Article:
The cells are egg-shaped with a single long tail or flagellum at one end surrounded at its base by a collar of tentacles - choano comes from the Greek word for collar - that capture bacteria. The flagellum propels the choanoflagellate through the water and also washes bacteria towards the tentacles. Because choanoflagellates resemble the feeding cells of sponges, which are among the most primitive of animals, biologists 165 years ago proposed that these organisms were very distant ancestors of multicelled animals.
King and Rokhsar successfully proposed the choanoflagellate for sequencing several years ago as part of the Department of Energy's Microbial Genome Program, and in the intervening years, King worked on isolating enough uncontaminated DNA for sequencing. The draft genome, completed and annotated in 2007, consists of about 9,200 genes. It is similar in size to the genomes of fungi and diatoms, but much smaller than the genomes of metazoans. Humans, for example, have about 25,000 genes.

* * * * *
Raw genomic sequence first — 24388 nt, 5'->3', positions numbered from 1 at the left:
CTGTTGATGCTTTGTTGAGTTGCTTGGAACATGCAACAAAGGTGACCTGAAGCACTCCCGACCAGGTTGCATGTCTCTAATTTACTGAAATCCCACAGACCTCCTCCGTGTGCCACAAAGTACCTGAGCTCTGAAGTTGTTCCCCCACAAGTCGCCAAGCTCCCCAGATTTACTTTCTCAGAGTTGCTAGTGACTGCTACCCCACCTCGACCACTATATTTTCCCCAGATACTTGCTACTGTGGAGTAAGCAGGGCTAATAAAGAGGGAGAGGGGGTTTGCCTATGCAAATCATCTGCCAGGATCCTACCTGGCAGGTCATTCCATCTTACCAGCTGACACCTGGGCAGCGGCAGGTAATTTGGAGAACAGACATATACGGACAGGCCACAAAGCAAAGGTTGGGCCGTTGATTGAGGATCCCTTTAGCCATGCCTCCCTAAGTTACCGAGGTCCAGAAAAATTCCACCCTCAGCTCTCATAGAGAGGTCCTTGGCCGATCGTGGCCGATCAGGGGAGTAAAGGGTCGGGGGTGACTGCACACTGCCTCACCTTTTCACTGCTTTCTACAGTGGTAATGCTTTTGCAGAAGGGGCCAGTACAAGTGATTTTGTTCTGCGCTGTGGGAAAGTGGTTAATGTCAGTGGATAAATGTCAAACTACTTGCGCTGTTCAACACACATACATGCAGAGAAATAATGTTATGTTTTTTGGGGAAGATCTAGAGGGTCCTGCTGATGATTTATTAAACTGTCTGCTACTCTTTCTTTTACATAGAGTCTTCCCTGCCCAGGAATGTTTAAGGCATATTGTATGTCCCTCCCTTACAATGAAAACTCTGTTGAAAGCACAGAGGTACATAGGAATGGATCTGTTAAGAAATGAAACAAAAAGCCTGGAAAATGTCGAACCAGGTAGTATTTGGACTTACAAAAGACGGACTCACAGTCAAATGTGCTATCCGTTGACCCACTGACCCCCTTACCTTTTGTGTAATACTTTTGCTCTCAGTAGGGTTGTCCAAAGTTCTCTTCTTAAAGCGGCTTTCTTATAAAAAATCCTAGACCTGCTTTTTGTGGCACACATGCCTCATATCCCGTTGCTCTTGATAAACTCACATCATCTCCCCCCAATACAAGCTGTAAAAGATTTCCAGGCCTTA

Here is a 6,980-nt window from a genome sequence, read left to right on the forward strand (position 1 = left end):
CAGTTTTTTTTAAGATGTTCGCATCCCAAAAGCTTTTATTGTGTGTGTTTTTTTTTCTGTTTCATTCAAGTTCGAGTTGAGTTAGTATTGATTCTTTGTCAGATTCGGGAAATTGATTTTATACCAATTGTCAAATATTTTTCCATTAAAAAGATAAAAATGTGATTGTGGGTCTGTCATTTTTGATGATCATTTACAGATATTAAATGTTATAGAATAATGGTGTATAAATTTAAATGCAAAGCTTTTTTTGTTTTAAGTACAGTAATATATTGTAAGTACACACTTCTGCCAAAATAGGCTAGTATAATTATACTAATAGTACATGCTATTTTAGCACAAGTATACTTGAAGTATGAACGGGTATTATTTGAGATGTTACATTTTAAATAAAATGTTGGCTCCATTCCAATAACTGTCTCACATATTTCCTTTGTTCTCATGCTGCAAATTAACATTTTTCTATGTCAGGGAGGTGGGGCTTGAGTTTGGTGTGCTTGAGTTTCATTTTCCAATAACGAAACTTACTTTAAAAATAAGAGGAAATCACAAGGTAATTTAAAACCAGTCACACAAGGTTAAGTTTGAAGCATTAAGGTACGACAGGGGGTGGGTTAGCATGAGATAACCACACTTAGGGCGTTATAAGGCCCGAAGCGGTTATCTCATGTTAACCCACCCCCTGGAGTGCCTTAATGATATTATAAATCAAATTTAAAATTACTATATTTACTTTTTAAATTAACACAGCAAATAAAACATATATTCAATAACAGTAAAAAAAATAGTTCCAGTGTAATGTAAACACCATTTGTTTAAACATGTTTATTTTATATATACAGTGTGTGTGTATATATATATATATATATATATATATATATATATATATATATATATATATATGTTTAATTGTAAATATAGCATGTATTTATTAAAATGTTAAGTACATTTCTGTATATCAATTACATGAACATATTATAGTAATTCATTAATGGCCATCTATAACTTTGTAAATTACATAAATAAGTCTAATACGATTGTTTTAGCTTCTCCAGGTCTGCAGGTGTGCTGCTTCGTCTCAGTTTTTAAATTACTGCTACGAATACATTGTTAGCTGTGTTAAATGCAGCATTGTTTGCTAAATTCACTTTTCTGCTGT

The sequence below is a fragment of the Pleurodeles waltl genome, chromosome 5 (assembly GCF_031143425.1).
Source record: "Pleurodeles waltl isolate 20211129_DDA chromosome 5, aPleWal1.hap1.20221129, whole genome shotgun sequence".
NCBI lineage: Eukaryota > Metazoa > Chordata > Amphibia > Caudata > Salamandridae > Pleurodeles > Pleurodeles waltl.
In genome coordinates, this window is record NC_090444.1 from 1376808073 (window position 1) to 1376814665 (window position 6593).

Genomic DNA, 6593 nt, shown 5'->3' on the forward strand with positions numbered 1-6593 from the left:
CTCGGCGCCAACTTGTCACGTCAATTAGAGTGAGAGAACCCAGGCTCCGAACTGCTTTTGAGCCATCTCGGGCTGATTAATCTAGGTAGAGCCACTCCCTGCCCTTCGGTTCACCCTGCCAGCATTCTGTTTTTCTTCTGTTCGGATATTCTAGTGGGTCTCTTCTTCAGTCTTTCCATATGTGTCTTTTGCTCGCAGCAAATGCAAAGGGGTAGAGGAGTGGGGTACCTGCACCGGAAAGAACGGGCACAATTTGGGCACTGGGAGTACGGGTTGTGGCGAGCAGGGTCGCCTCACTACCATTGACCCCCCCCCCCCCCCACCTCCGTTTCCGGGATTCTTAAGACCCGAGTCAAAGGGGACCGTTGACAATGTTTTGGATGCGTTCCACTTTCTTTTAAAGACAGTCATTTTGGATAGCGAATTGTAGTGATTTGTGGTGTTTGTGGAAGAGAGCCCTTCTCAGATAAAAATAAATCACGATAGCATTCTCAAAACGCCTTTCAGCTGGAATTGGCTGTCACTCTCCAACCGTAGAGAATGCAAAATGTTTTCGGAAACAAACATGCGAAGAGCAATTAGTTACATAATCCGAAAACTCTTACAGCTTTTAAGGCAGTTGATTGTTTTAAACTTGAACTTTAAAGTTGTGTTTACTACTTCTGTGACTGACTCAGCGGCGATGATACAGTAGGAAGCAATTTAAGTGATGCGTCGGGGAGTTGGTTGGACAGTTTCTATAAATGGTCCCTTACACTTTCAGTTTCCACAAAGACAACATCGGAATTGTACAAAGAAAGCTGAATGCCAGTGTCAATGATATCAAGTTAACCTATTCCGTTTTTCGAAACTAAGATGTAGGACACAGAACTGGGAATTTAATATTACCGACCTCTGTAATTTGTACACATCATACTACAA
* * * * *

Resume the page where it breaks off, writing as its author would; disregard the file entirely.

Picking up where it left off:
Interestingly, the choanoflagellate has nearly as many introns - non-coding regions once referred to as "junk" DNA - in its genes as humans do in their genes, and often in the same spots. Introns have to be snipped out before a gene can be used as a blueprint for a protein and have been associated mostly with higher organisms.
The choanoflagellate genome, like the genomes of many seemingly simple organisms sequenced in recent years, shows a surprising degree of complexity, King said. Many genes involved in the central nervous system of higher organisms, for example, have been found in simple organisms that lack a centralized nervous system.
Likewise, choanoflagellates have five immunoglobulin domains, though they have no immune system; collagen, integrin and cadherin domains, though they have no skeleton or matrix binding cells together;
|Contact: Robert Sanders|
University of California - Berkeley